Les Caves Duhard

Limestone wine cellars.

#1 A tip: save your Powerpoint or Openoffice file if you want, but also export the presentation as a PDF file. PDF viewers have a "presentation mode" that lets you show the PDF as a presentation. And since you have all graphics and all non-standard fonts and everything embedded in the file itself it is sure to work no matter what kind of computer you end up showing your presentation from. It's no fun to have half your text missing because you used a locale, font or character encoding that's not installed in the particular computer you use.

And if you have a poster, also print it out as a set of A3 or A4-sized tiles and stick in an envelope in your bag. If something happens to your poster you can still tile these on the poster board with thumb tacks. Not as neat as a real poster but much better than showing up empty-handed.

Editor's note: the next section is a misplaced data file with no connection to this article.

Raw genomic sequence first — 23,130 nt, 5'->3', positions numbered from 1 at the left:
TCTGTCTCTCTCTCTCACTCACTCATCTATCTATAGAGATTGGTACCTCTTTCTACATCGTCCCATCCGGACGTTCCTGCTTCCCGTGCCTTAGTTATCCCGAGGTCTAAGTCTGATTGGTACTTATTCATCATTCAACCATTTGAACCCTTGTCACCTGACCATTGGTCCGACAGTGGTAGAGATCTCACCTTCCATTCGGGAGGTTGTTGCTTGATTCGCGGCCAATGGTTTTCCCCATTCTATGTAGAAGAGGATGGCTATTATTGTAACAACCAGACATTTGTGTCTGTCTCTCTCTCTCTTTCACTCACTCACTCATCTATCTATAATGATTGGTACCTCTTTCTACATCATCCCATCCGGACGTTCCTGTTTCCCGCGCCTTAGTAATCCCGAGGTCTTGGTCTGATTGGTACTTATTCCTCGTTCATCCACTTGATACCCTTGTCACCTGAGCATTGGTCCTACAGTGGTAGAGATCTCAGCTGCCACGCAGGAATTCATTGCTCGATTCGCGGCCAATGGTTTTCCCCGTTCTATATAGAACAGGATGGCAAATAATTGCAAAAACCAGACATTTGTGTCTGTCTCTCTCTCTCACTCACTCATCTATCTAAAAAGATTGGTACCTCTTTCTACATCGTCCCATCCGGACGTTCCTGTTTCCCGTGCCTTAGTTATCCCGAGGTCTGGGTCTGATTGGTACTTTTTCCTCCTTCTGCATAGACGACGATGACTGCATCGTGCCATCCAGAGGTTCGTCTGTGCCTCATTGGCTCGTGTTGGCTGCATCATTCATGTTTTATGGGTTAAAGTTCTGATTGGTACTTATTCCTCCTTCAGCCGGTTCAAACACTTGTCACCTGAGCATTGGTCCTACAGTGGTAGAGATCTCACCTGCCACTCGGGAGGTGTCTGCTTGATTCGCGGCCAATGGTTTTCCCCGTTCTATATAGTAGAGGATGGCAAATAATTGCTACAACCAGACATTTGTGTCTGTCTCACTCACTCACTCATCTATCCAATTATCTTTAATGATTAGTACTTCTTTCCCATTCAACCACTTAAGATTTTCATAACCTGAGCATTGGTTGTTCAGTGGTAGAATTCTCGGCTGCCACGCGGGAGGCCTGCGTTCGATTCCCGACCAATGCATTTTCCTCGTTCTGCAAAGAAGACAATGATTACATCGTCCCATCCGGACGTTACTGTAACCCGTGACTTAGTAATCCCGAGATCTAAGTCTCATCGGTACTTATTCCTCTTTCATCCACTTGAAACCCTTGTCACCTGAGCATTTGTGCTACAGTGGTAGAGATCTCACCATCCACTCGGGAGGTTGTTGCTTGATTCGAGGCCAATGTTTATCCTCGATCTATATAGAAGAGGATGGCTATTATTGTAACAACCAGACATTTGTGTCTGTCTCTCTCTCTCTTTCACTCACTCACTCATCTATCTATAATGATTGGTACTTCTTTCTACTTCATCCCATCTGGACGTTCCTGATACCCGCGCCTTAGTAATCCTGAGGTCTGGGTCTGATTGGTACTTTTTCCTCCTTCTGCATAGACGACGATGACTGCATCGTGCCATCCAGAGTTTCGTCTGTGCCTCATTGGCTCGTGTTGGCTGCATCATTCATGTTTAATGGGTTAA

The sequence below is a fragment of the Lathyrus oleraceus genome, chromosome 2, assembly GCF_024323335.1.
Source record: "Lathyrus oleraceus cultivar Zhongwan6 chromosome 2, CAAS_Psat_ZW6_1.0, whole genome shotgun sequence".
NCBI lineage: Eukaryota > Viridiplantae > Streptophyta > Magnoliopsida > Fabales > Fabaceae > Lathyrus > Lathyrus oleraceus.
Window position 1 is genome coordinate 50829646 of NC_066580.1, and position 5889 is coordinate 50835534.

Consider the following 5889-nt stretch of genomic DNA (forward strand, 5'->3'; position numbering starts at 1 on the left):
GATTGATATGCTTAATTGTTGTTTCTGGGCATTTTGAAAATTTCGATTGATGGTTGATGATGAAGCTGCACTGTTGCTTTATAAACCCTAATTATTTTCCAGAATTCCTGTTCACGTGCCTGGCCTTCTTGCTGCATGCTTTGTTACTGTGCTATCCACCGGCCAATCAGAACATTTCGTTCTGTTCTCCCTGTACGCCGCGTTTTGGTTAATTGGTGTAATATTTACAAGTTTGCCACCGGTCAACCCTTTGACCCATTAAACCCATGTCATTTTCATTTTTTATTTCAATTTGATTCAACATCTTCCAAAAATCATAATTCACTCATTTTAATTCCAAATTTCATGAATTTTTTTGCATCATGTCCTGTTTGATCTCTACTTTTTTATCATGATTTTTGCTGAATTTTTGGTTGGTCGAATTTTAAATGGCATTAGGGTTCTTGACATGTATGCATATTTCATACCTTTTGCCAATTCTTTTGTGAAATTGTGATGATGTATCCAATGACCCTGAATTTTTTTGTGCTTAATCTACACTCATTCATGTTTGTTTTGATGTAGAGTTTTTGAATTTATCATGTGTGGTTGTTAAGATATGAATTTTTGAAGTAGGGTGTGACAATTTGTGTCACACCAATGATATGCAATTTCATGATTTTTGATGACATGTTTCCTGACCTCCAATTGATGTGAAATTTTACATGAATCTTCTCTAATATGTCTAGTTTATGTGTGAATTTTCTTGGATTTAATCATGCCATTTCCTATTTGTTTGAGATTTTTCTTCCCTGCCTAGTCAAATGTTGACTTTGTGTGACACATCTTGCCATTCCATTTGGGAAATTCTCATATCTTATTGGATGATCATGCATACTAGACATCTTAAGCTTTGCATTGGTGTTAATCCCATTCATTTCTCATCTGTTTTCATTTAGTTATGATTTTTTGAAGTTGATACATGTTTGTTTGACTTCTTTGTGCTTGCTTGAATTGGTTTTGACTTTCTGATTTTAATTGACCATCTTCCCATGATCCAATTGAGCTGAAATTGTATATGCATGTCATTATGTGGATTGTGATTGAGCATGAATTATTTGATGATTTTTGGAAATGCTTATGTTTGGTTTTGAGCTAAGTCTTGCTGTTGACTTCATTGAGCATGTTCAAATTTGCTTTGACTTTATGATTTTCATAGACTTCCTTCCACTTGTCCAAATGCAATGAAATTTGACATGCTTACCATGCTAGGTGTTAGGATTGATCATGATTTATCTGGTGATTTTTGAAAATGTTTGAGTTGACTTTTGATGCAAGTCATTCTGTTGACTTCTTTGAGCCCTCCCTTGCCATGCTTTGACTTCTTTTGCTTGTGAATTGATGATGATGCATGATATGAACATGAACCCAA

Jonas said...

Looks like a really fun conference in beautiful settings. And the talks sound awesome! Would love to hear more about insect robots and a little less about Feshbach resonances and POVMs at my conferences...

Janne Morén said...

It's a fun conference. But it's a pretty special one for me too; most conferences I go to are interesting and informative but pretty dry.

I was at NEURO 2010 right after Paris and it was just roomfuls of talks and posters about some detail on glutamate receptors, molecular mechanisms for neuron migration, correlated firing patterns in CA1 and CA3 of the hippocampus and so on. Again, interesting and informative, but ball-balancing insect robot it's not...